It has been recognised by the present inventors that it is possible to coat in vitro substrates with clathrin, in particular with the clathrin heavy chain only, thus, providing coated substrates having a lattice like structure formed by clathrin on the surface. In particular, the present inventors recognised that for in vitro coating of surfaces of substrates with a lattice like structure, it is sufficient to bind epsin or a fragment thereof whereby said fragment is able to interact with the epsin binding domain of clathrin and, subsequently, binding the clathrin heavy chain, e.g. the peptide of SEQ ID NO: 2 corresponding to gene bank accession No. NP_001139599, to the epsin or fragment thereof bound to the surface of a substrate thereby obtaining a coated substrate having a lattice like structure on the surface formed by the clathrin heavy chains.

It is preferred that the epsin or fragment thereof is an epsin derivative wherein the ENTH moiety according to SEQ ID NO: 4 or a derivative thereof is absent. Further, in an embodiment of the present invention, it is preferred that the epsin or the fragment thereof does not contain a tag, like a GST-tag.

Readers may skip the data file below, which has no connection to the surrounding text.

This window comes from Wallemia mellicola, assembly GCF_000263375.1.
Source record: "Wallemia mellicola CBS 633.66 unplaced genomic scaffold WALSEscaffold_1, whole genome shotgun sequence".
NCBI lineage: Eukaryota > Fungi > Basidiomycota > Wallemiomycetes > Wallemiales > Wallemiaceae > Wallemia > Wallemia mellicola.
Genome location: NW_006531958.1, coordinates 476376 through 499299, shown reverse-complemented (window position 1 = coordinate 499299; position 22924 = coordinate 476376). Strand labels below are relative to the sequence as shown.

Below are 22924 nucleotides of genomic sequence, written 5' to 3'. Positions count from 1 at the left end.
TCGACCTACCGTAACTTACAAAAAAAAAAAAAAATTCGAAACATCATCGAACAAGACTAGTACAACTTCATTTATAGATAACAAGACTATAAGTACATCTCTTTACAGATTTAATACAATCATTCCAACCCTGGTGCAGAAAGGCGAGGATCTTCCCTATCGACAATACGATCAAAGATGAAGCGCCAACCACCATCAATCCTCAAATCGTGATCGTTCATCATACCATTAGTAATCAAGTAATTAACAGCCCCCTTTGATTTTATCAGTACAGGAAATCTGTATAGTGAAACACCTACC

In a preferred embodiment of the present invention, the method includes further the step of binding the clathrin light chain moiety to the clathrin heavy chain moiety. As mentioned above, the clathrin light chain moiety is not necessary to form the lattice like structure but interact with the clathrin heavy chain at the proximal section of the heavy chain. In between binding of the heavy chain to epsin and the subsequent binding of the light chain to the heavy chain, the lattice-like structures of epsin bound to the substrate and the heavy chain may be chemically stabilized by suitable means.